Constant Variable

October 5, 2007

Constant Variable - By Russ Alan Prince , Hannah Shaw Grove - 10/1/2007

Wealthy clients are the greatest difficulty and the most valued treasure of today's private wealth providers.

This is the third article in a four-part series based on proprietary research conducted by Prince & Associates Inc.

We designed our survey with 269 established private banks, brokerages and multifamily offices to help us understand the state of the private wealth business, and in the process had an opportunity to probe more deeply on a variety of relevant issues. Our first article based on the research (see Private Wealth, June/July 2007, "A View From The Top") discussed how these firms define their ideal client, the methods they rely on to find qualified prospects, and the formal business development programs they use to target specific types of affluent clients. The second article (see Private Wealth, August/September 2007, "Blurring The Lines") examined the newer additions to the overall product and service platforms at these organizations, with an emphasis on alternative investments and non-investment services such as tax administration, luxury acquisitions and family and personal security.

In this article, the third, we will take a closer look at the strategic issues facing these firms and their plans and expectations for the future of the business. Interestingly, the findings brought to light the pivotal and influential role a wealthy client has in the world of private wealth management.

Barriers To Success
Financial firms have identified a number of issues as impediments to greater success (Exhibit 1). The most critical reason, cited by nearly all firms in the survey, is the inability to access enough wealthy prospects to meet their business goals. Without the right clients, a well-constructed and competitive platform of capabilities is useless. Given the rate at which private wealth has increased and the number of affluent individuals and families in the world, the issue is not the existence of qualified prospects but the effectiveness of individual practitioners in sourcing and converting wealthy clients.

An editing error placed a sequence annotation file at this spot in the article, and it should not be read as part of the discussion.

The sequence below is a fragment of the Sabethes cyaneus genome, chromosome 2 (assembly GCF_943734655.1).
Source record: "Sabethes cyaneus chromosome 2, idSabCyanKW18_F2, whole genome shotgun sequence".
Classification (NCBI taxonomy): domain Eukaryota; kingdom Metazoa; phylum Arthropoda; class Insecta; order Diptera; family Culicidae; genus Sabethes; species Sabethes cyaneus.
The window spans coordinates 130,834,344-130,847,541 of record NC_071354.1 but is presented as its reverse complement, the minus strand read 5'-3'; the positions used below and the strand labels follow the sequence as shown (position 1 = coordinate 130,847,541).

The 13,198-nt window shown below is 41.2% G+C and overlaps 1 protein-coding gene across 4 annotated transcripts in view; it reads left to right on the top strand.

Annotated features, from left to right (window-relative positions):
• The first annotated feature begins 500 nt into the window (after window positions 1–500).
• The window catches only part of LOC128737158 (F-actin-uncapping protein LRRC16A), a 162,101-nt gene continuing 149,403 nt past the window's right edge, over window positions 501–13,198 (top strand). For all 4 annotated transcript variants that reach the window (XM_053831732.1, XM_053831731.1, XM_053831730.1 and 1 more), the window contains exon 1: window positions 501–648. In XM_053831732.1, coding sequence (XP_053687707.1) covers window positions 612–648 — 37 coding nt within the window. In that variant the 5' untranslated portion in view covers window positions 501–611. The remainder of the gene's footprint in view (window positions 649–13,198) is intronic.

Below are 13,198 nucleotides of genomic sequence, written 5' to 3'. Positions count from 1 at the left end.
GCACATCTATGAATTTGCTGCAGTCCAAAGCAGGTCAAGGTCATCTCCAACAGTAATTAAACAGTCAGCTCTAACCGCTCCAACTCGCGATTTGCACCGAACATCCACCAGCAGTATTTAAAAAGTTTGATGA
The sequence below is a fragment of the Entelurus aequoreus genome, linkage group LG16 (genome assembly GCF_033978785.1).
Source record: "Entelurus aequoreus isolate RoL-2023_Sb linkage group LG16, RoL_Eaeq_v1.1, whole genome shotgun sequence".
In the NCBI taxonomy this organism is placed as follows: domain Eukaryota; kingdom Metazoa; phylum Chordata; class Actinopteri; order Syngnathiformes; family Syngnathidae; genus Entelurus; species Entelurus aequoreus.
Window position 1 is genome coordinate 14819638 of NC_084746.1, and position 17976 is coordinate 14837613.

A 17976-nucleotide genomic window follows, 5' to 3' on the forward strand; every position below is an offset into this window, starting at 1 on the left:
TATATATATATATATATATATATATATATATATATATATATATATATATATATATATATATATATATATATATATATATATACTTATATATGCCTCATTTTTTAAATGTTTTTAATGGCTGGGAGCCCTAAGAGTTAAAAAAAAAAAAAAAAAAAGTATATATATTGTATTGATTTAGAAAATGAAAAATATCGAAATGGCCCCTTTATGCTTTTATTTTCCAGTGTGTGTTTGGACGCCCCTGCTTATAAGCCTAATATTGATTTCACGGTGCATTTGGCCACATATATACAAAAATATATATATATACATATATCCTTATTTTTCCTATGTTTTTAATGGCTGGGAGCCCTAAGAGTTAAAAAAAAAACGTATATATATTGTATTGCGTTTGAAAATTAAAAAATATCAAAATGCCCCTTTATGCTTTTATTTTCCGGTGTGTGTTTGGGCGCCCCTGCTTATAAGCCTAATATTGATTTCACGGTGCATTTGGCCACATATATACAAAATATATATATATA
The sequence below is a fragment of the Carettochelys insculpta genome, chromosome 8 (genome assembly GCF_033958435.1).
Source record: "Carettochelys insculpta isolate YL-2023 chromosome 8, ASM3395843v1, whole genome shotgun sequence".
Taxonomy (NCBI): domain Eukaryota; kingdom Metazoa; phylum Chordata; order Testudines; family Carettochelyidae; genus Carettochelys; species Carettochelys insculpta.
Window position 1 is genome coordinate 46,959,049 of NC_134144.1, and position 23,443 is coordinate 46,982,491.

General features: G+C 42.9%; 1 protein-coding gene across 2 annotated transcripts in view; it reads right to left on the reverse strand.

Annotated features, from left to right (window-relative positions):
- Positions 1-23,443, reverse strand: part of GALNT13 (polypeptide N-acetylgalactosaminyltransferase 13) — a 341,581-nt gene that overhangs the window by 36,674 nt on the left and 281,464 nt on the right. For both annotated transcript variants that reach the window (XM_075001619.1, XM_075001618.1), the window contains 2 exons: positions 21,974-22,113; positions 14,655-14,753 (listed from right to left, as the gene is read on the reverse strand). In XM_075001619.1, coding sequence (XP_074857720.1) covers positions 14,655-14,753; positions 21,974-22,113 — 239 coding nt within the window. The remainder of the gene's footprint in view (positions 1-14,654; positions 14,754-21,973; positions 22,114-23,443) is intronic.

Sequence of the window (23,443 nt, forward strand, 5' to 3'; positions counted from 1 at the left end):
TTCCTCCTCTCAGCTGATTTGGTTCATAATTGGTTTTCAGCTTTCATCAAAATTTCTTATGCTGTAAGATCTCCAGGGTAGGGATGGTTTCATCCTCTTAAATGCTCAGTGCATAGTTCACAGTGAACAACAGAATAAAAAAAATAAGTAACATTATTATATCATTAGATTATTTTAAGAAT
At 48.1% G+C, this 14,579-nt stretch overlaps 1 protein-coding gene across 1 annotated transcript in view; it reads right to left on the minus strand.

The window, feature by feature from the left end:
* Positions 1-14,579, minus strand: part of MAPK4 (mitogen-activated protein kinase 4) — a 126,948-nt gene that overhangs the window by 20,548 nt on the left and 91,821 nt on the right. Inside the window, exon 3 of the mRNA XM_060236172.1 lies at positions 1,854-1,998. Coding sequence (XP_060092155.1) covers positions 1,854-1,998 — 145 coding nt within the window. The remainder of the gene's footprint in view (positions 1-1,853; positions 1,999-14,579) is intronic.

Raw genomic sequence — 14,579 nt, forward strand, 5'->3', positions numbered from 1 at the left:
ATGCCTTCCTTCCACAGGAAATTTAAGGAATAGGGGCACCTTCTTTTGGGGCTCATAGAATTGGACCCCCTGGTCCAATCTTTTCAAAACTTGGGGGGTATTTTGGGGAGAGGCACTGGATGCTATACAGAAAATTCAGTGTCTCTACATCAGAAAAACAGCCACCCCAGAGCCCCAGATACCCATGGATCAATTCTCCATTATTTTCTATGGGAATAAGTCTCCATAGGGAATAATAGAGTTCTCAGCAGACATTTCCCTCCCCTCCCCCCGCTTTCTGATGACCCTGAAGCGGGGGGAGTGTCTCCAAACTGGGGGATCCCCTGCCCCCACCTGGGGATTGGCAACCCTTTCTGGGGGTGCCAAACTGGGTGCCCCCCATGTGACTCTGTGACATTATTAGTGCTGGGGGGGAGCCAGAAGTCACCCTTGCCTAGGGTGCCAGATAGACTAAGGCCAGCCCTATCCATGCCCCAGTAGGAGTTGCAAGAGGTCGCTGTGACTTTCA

Another impediment, according to about two-thirds of senior managers, is the cost associated with a high-touch service model and its impact on profitability. Without question, the ultra-affluent expect a hands-on approach from the professionals they work with, and the complex goals and solutions associated with greater wealth mean the interface with clients must be more customized than systematized. Interestingly, more private banks and brokerages felt this was an issue than their counterparts at multifamily offices; this is a function of the heritage and evolution of the business models. Historically, banks and brokerages have worked with a broader cross-section of clients with varying service requirements while family offices have always focused on a few, exceptionally wealthy clients. The way firms will be able to offset the costs of individualized attention is by maximizing their relationships with each wealthy client, delivering more comprehensive solutions and generating more revenues.

Segmenting client services to ensure each client gets the most appropriate service and pricing is a concern for about three-quarters of multifamily offices, about two-thirds of brokerages and just half of private banks. Given the variable nature of clients needs and the difficulty determining the actual costs of some non-investment services, many firms don't fully understand client profitability. The answer to this conundrum is a value-pricing model derived from an analysis of each offering's relative profitability.

Keeping technology state of the art can be a high-priced commitment and, like the previous obstacle, is a greater concern for multifamily offices than other types of private wealth providers. Multifamily offices have a much smaller client base over which to spread costs, and the sophisticated needs of their ultra-wealthy families may require upgrades and enhancements at a more rapid pace than many organizations are prepared for. Conversely, most banks and brokerages have an established operational infrastructure with a dedicated support staff and budget.

Scale is a goal for about two-thirds of the firms surveyed, but multifamily offices express greater concern about their ability to get there. Their plans to target even wealthier families means the pool of prospects is smaller and the number of other businesses competing for their business is larger-figures that can have a serious impact on the odds of achieving scale.